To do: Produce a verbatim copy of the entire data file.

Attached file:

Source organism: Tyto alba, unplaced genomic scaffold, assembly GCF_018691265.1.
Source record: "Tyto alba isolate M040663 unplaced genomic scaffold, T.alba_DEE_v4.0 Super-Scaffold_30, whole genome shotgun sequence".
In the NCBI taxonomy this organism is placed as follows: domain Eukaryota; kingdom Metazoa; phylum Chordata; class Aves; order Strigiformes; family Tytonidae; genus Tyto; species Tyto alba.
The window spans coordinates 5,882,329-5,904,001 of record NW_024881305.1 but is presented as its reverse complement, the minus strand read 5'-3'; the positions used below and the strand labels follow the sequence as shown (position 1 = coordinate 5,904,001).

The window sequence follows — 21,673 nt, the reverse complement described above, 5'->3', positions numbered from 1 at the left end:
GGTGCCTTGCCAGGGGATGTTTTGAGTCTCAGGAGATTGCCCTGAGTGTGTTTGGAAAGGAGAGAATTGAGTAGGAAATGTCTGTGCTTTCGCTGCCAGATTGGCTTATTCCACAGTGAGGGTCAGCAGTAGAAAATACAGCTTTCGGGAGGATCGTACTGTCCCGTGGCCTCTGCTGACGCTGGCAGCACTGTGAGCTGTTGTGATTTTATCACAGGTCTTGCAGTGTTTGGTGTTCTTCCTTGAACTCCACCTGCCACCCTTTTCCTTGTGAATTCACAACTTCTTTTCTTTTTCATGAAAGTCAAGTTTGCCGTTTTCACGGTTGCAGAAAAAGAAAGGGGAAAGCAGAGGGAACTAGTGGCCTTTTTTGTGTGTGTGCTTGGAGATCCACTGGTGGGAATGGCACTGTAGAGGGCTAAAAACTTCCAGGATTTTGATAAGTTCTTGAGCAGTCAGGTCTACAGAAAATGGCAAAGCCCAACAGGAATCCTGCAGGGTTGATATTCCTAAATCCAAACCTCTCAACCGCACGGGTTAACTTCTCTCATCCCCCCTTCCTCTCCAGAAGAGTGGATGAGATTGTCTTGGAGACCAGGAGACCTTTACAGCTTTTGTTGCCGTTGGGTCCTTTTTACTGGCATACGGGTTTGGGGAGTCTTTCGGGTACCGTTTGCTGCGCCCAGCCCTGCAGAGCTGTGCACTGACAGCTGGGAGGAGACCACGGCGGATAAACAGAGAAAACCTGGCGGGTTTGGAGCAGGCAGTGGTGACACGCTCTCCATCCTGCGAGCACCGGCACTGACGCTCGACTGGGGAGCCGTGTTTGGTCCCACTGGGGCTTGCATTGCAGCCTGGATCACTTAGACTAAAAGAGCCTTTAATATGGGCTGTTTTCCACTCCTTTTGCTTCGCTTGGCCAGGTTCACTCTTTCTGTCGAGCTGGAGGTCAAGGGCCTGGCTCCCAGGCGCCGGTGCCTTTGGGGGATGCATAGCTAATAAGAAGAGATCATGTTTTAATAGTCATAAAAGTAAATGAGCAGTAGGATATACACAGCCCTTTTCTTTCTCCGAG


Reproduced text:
Source organism: Tyto alba, unplaced genomic scaffold, assembly GCF_018691265.1.
Source record: "Tyto alba isolate M040663 unplaced genomic scaffold, T.alba_DEE_v4.0 Super-Scaffold_30, whole genome shotgun sequence".
In the NCBI taxonomy this organism is placed as follows: domain Eukaryota; kingdom Metazoa; phylum Chordata; class Aves; order Strigiformes; family Tytonidae; genus Tyto; species Tyto alba.
The window spans coordinates 5,882,329-5,904,001 of record NW_024881305.1 but is presented as its reverse complement, the minus strand read 5'-3'; the positions used below and the strand labels follow the sequence as shown (position 1 = coordinate 5,904,001).

The window sequence follows — 21,673 nt, the reverse complement described above, 5'->3', positions numbered from 1 at the left end:
GGTGCCTTGCCAGGGGATGTTTTGAGTCTCAGGAGATTGCCCTGAGTGTGTTTGGAAAGGAGAGAATTGAGTAGGAAATGTCTGTGCTTTCGCTGCCAGATTGGCTTATTCCACAGTGAGGGTCAGCAGTAGAAAATACAGCTTTCGGGAGGATCGTACTGTCCCGTGGCCTCTGCTGACGCTGGCAGCACTGTGAGCTGTTGTGATTTTATCACAGGTCTTGCAGTGTTTGGTGTTCTTCCTTGAACTCCACCTGCCACCCTTTTCCTTGTGAATTCACAACTTCTTTTCTTTTTCATGAAAGTCAAGTTTGCCGTTTTCACGGTTGCAGAAAAAGAAAGGGGAAAGCAGAGGGAACTAGTGGCCTTTTTTGTGTGTGTGCTTGGAGATCCACTGGTGGGAATGGCACTGTAGAGGGCTAAAAACTTCCAGGATTTTGATAAGTTCTTGAGCAGTCAGGTCTACAGAAAATGGCAAAGCCCAACAGGAATCCTGCAGGGTTGATATTCCTAAATCCAAACCTCTCAACCGCACGGGTTAACTTCTCTCATCCCCCCTTCCTCTCCAGAAGAGTGGATGAGATTGTCTTGGAGACCAGGAGACCTTTACAGCTTTTGTTGCCGTTGGGTCCTTTTTACTGGCATACGGGTTTGGGGAGTCTTTCGGGTACCGTTTGCTGCGCCCAGCCCTGCAGAGCTGTGCACTGACAGCTGGGAGGAGACCACGGCGGATAAACAGAGAAAACCTGGCGGGTTTGGAGCAGGCAGTGGTGACACGCTCTCCATCCTGCGAGCACCGGCACTGACGCTCGACTGGGGAGCCGTGTTTGGTCCCACTGGGGCTTGCATTGCAGCCTGGATCACTTAGACTAAAAGAGCCTTTAATATGGGCTGTTTTCCACTCCTTTTGCTTCGCTTGGCCAGGTTCACTCTTTCTGTCGAGCTGGAGGTCAAGGGCCTGGCTCCCAGGCGCCGGTGCCTTTGGGGGATGCATAGCTAATAAGAAGAGATCATGTTTTAATAGTCATAAAAGTAAATGAGCAGTAGGATATACACAGCCCTTTTCTTTCTCCGAG